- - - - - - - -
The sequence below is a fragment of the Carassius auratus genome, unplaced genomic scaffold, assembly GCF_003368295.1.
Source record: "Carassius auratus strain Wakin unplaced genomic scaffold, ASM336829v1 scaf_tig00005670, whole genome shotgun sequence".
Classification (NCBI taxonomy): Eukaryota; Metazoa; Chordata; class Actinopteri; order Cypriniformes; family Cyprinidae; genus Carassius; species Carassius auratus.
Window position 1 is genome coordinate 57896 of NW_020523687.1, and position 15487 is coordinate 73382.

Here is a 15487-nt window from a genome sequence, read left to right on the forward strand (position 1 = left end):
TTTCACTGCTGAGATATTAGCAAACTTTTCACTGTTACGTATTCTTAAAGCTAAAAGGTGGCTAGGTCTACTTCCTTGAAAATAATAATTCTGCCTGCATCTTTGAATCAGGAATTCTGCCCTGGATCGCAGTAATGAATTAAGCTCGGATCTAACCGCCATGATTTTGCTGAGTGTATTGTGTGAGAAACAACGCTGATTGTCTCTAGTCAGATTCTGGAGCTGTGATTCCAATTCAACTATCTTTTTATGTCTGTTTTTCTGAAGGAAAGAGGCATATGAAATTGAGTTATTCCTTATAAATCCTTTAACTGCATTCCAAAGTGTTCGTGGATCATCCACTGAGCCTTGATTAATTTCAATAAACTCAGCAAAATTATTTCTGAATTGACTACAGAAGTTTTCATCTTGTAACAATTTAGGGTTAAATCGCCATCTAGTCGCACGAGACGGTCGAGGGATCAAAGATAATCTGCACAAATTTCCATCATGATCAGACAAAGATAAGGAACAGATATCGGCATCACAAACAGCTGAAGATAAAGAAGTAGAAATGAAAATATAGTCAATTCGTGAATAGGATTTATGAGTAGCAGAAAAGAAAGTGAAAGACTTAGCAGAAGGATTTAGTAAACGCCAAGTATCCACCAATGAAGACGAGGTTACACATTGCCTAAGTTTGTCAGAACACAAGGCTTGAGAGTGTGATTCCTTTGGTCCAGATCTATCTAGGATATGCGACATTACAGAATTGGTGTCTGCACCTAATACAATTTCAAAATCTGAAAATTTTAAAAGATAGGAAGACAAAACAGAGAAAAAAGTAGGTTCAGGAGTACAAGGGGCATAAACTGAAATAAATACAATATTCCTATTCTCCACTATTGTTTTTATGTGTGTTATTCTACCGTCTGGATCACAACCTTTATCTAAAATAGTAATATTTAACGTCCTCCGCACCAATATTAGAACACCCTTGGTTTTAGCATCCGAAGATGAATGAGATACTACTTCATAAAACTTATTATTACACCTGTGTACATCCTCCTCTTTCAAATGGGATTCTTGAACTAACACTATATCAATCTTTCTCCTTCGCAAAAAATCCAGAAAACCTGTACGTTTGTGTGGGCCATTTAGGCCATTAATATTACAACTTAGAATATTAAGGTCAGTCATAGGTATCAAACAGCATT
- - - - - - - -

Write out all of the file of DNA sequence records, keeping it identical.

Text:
The sequence below is a fragment of the Carassius auratus genome, unplaced genomic scaffold, assembly GCF_003368295.1.
Source record: "Carassius auratus strain Wakin unplaced genomic scaffold, ASM336829v1 scaf_tig00005670, whole genome shotgun sequence".
Classification (NCBI taxonomy): Eukaryota; Metazoa; Chordata; class Actinopteri; order Cypriniformes; family Cyprinidae; genus Carassius; species Carassius auratus.
Window position 1 is genome coordinate 57896 of NW_020523687.1, and position 15487 is coordinate 73382.

Here is a 15487-nt window from a genome sequence, read left to right on the forward strand (position 1 = left end):
TTTCACTGCTGAGATATTAGCAAACTTTTCACTGTTACGTATTCTTAAAGCTAAAAGGTGGCTAGGTCTACTTCCTTGAAAATAATAATTCTGCCTGCATCTTTGAATCAGGAATTCTGCCCTGGATCGCAGTAATGAATTAAGCTCGGATCTAACCGCCATGATTTTGCTGAGTGTATTGTGTGAGAAACAACGCTGATTGTCTCTAGTCAGATTCTGGAGCTGTGATTCCAATTCAACTATCTTTTTATGTCTGTTTTTCTGAAGGAAAGAGGCATATGAAATTGAGTTATTCCTTATAAATCCTTTAACTGCATTCCAAAGTGTTCGTGGATCATCCACTGAGCCTTGATTAATTTCAATAAACTCAGCAAAATTATTTCTGAATTGACTACAGAAGTTTTCATCTTGTAACAATTTAGGGTTAAATCGCCATCTAGTCGCACGAGACGGTCGAGGGATCAAAGATAATCTGCACAAATTTCCATCATGATCAGACAAAGATAAGGAACAGATATCGGCATCACAAACAGCTGAAGATAAAGAAGTAGAAATGAAAATATAGTCAATTCGTGAATAGGATTTATGAGTAGCAGAAAAGAAAGTGAAAGACTTAGCAGAAGGATTTAGTAAACGCCAAGTATCCACCAATGAAGACGAGGTTACACATTGCCTAAGTTTGTCAGAACACAAGGCTTGAGAGTGTGATTCCTTTGGTCCAGATCTATCTAGGATATGCGACATTACAGAATTGGTGTCTGCACCTAATACAATTTCAAAATCTGAAAATTTTAAAAGATAGGAAGACAAAACAGAGAAAAAAGTAGGTTCAGGAGTACAAGGGGCATAAACTGAAATAAATACAATATTCCTATTCTCCACTATTGTTTTTATGTGTGTTATTCTACCGTCTGGATCACAACCTTTATCTAAAATAGTAATATTTAACGTCCTCCGCACCAATATTAGAACACCCTTGGTTTTAGCATCCGAAGATGAATGAGATACTACTTCATAAAACTTATTATTACACCTGTGTACATCCTCCTCTTTCAAATGGGATTCTTGAACTAACACTATATCAATCTTTCTCCTTCGCAAAAAATCCAGAAAACCTGTACGTTTGTGTGGGCCATTTAGGCCATTAATATTACAACTTAGAATATTAAGGTCAGTCATAGGTATCAAACAGCATT